ON THIS day, forty years back, just two days before the Pakistani occupation forces laid down their weapons, which marked the end of more than two decades of neo-colonial rule by the Islamabad-based ruling elite and the beginning of the journey by the People’s Republic of Bangladesh, their local cohorts, calling themselves Al-Badr, Al-Shams, etc but essentially offshoots of Jamaat-e-Islami, which was against an independent Bangladesh, perpetrated one of the most heinous crimes in human history. These pro-Pakistani militias picked up, and executed, one after another some of the greatest Bengali minds of the time. The objective of the killers was apparently to retard the fledgling nation intellectually; they had seemingly realised that these were the people who would provide the intellectual and ideological guidance to the reconstruction of the war-ravaged country and the building of the nation state. Suffice it to say, four decades later, the country and the nation have not yet overcome their loss.
Not surprisingly, most of these martyred intellectuals generally belonged to the left and progressive school of political thought, and were the driving intellectual force behind the popular struggle in the then East Bengal for political empowerment, economic emancipation, cultural freedom and social equity and equality. They correctly read the people’s aspiration — cultural, economic, political and social — and adeptly led the nationalist movement through the 1960s up to the military phase of the liberation struggle. In the void created by their killing, national politics in independent Bangladesh seemingly lost its ideological mooring, leading to an intractably divided body politic. In the resultant crude struggle for state power and concomitant equation, even the trial of war crimes and war criminals was crowded out, as it, too, apparently became part of partisan equation. Little wonder, it took almost four decades since independence for the trial of crimes against peace and crimes against humanity during the war of liberation by the Pakistani occupation forces and their local cohorts to begin.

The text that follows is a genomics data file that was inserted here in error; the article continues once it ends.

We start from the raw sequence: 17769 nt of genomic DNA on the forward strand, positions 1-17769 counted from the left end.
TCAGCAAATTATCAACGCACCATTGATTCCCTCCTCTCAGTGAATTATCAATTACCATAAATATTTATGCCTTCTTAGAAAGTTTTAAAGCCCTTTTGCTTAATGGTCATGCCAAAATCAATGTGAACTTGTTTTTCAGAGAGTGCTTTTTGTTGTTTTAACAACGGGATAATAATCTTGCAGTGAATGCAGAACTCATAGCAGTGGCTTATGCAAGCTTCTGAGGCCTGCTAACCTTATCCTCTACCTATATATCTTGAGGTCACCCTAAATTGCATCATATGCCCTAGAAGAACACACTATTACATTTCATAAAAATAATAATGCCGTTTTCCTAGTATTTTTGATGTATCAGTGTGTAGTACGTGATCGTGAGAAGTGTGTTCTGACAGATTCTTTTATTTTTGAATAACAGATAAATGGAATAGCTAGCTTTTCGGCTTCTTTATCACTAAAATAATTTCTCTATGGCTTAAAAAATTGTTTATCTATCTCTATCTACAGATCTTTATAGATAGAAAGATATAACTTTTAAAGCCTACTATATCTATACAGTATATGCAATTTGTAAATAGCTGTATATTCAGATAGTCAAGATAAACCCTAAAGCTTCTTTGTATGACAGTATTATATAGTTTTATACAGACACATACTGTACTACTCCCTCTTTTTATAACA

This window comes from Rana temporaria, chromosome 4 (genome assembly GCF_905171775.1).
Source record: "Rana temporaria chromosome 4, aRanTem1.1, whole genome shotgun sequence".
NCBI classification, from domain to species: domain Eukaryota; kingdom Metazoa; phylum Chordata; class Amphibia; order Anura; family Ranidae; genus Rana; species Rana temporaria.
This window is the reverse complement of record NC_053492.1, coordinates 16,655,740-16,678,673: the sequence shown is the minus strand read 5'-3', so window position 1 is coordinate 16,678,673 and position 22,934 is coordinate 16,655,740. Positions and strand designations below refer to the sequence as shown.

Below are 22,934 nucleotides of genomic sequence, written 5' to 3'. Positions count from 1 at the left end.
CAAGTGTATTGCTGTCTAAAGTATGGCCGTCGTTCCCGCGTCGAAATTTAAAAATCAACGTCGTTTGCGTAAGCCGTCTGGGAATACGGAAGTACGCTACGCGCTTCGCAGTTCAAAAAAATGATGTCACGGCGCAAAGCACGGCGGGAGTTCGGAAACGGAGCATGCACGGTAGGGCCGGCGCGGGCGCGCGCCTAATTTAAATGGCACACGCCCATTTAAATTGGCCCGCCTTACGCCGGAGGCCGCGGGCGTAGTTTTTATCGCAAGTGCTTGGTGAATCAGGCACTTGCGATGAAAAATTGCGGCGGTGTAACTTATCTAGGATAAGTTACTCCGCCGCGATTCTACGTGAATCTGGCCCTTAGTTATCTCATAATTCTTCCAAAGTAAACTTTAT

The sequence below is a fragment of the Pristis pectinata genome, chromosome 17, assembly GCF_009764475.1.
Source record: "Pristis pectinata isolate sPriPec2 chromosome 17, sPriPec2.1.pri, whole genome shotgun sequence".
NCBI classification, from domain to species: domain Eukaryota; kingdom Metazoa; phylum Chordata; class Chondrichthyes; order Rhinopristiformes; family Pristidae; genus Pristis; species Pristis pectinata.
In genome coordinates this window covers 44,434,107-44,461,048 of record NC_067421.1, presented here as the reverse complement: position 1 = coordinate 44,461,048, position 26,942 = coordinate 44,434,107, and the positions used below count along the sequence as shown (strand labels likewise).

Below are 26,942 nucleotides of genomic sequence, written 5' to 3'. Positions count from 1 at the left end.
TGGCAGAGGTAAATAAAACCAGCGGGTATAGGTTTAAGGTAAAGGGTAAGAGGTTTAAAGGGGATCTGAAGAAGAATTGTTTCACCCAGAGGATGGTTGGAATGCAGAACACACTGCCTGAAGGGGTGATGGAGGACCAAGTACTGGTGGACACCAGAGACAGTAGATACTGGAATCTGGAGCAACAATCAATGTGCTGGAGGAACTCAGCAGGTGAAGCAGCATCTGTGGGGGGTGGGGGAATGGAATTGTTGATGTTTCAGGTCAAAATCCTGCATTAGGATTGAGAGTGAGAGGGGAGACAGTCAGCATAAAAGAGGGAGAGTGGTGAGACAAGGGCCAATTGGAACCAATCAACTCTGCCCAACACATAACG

While the war crimes trial has finally begun, it has to remain limited to prosecution of the local cohorts of the Pakistani military junta, since the post-independence Bangladesh government, of the Awami League, chose to let the officers and soldiers of the Pakistan army who had carried out war crimes in 1971. Moreover, ever since the trial process began, there has been a steady stream of irresponsible remarks from both sides of the partisan divide. While remarks by some BNP leaders apparently sought to undermine the war crimes trial, enthusiastic overkill by some ministers of the Awami League-led government raised questions about it in the people’s mind, at home and abroad. It is imperative that the perpetrators of war crimes should be punished. It is also imperative that the trial should remain above and beyond any controversy, and meet the international standards.
Along with the war crimes trial, there need also be prosecution of the masterminds and perpetrators of the targeted killing of intellectuals at the fag end of the war of independence. However, thus far, neither of the two major political parties has been forthcoming in this regard. Their indifference is, perhaps, not too difficult to understand. After all, most of the martyred intellectuals were left-leaning, whose ideology runs counter with these parties. Thus, it is incumbent on the left-leaning and progressive sections of society to mobilise public opinion and create pressure on the ruling quarters for trial of the killing of our intellectuals in 1971.